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EDITORIAL: What service means

April 14, 2015 · 


What service means
Philippine Daily Inquirer 12:09 AM | Monday, April 6th, 20


photo grabbed through google images

FOR THE second time in three years, Pope Francis celebrated the Mass of the Lord’s Supper on Holy Thursday-one of the most important rites in the Catholic Church’s most important season-inside a prison. And for the third year in a row, he used the traditional reenactment known as the Washing of the Feet to spread his papacy’s primary message of mercy and compassion.

In 2013, newly elected as Bishop of Rome, he became the first pope in recorded history to celebrate the Holy Thursday Mass outside the major churches of the diocese. At the Youth Detention Center in Rome’s Casal del Marmo district, he also washed the feet of 12 young detainees, not all of whom were Catholic.

Last year, he celebrated the Holy Thursday Mass-traditionally marking the anniversary of both the Christian sacrament of the Eucharist and the institution of the priesthood-at the Don Gnocchi Foundation’s center for the elderly and the disabled, also in Casal del Marmo. He washed the feet of 12 persons: “nine Italians, one Muslim from Libya, a young man from Cape Verde and an Ethiopian woman,” in Radio Vatican’s summing up.

Last week, he celebrated the Mass which commemorates the so-called Last Supper at the Rebibbia New Complex District Prison in Rome (the same prison where Pope John Paul II met with his failed assassin, to forgive him). In the simple rite that reenacts Jesus Christ’s own washing of his disciples’ feet at the Last Supper, Pope Francis washed the feet of 12 male and female inmates-and those of a toddler.

Radio Vatican noted: “During the Rite of the Washing of the Feet, several of the inmates cried as the Pope washed their feet. One woman detainee from Africa was holding her young child, and the Pope washed his feet, too.”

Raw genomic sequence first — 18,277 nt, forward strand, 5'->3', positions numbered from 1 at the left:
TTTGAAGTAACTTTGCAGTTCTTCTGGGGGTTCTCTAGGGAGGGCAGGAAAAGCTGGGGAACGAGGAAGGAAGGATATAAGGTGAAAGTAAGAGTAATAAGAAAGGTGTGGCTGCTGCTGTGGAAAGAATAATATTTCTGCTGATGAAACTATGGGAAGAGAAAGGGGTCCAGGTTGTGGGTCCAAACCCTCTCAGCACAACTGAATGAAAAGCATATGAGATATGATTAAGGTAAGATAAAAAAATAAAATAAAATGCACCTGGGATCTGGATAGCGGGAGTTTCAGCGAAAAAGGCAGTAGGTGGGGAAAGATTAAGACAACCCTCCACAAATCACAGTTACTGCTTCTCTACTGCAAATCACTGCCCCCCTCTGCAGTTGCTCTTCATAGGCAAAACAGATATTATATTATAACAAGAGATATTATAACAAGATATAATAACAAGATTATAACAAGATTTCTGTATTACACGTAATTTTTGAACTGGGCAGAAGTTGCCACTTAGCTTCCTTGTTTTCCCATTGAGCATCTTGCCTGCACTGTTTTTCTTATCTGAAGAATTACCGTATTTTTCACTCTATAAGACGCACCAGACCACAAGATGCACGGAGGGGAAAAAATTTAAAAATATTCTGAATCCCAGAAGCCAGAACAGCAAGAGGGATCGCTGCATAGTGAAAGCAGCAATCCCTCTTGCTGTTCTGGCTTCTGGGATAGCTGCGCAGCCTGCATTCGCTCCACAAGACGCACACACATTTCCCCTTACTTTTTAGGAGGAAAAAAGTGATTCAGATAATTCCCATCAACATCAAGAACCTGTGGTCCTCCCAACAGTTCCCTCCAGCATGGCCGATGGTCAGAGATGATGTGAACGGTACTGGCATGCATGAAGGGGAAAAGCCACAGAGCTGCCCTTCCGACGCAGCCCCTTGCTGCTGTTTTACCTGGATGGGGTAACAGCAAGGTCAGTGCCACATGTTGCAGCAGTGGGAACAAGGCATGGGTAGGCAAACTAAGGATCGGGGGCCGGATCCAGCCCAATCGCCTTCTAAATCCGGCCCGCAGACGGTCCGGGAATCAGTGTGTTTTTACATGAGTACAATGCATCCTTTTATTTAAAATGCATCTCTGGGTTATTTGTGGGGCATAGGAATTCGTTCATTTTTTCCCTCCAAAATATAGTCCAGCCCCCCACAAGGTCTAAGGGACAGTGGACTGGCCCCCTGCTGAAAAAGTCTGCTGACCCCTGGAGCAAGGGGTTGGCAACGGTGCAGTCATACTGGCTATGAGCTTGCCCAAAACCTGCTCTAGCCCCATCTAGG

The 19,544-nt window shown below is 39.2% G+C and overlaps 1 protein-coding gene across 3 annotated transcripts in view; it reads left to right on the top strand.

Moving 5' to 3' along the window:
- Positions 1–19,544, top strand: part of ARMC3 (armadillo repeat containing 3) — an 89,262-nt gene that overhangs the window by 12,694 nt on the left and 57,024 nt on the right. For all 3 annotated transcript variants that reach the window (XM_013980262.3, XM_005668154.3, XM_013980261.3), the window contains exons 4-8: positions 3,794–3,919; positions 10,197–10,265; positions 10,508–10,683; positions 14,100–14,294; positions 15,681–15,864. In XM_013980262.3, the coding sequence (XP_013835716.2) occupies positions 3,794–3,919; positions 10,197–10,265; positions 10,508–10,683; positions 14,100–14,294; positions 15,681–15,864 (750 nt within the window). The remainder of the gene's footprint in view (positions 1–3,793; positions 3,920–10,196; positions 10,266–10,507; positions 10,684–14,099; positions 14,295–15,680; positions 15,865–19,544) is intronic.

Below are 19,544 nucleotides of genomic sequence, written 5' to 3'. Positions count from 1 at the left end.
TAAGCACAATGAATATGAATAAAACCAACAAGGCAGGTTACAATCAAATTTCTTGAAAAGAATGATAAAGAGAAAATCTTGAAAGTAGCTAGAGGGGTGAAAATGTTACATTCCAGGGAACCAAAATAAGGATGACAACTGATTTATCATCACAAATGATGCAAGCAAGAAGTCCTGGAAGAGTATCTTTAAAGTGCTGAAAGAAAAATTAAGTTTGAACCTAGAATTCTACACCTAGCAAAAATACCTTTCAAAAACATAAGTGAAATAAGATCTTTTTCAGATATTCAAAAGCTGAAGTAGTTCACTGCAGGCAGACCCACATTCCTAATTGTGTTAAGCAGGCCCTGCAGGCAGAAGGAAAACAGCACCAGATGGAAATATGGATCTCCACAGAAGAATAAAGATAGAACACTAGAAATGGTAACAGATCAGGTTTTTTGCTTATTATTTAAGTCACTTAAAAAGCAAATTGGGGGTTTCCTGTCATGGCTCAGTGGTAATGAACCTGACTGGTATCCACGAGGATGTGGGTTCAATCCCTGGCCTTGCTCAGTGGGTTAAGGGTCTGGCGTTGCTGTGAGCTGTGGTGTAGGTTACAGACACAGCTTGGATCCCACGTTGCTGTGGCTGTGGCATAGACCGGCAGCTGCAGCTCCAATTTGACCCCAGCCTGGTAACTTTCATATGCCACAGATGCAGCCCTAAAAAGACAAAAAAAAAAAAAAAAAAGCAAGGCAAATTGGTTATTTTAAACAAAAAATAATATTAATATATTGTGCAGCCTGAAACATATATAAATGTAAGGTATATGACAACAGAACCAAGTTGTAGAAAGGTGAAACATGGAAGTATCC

Pope Francis is continuing the practice he started in Buenos Aires, when he was still Archbishop Jorge Mario Bergoglio, of conducting the Washing of the Feet in non-traditional venues, such as prisons and drug rehabilitation centers. But of course the rite itself goes back 2,000 years, to a time when most people traveled on unpaved roads, and the dirtiest part of a person’s body was often the feet, covered in dirt or caked in mud. It was the work of a servant or a slave to wash the feet of the master or his guests.

In the Gospels, we hear the vigorous protests of the original apostles, as represented by their imposing but impulsive leader, Peter, who loudly objected when Jesus started to wash his disciples’ feet. “Jesus is so loving, that he became a slave to serve us, to heal us, to cleanse us,” Pope Francis said in his improvised homily at the Rebibbia prison.

Today, some of the vigorous protests to the Pope’s interpretation and practice of the age-old rite come from within the Catholic Church, from those who believe that only adult males can take part in the Washing of the Feet. Their belief is based on the conviction that the rite is a reenactment of the institution of the priesthood; and since only men can be priests, only adult males can have their feet washed by the priest during the Mass of the Lord’s Supper.

They have a narrow basis for their belief: A rule set in place in 1955 by Pope Pius XII, allowing only 12 “viri selecti” (chosen or select men) to take part in the rite of the Washing of the Feet. But in Catholic teaching, all members of the faithful are called to be priests; why shouldn’t Pope Francis’ example constitute the new, more inclusive rule?

But perhaps the proper interpretation of the rite of washing is to see it not as part of the formal discharge of the first priests, but as part of the Good News itself, the reason why priests are needed in the first place. The Gospel of salvation at the heart of the Christian faith, which reaches its fulfilment in the triduum of Holy Thursday, Good Friday and Easter Sunday, is for all men and women “of good will” (to quote another radical pope). In that sense, Pope Francis is only following Jesus’ example, and reminding us that God’s grace falls wherever God wills it. If a toddler unexpectedly shows up at a rite of service, well then serve him, too.


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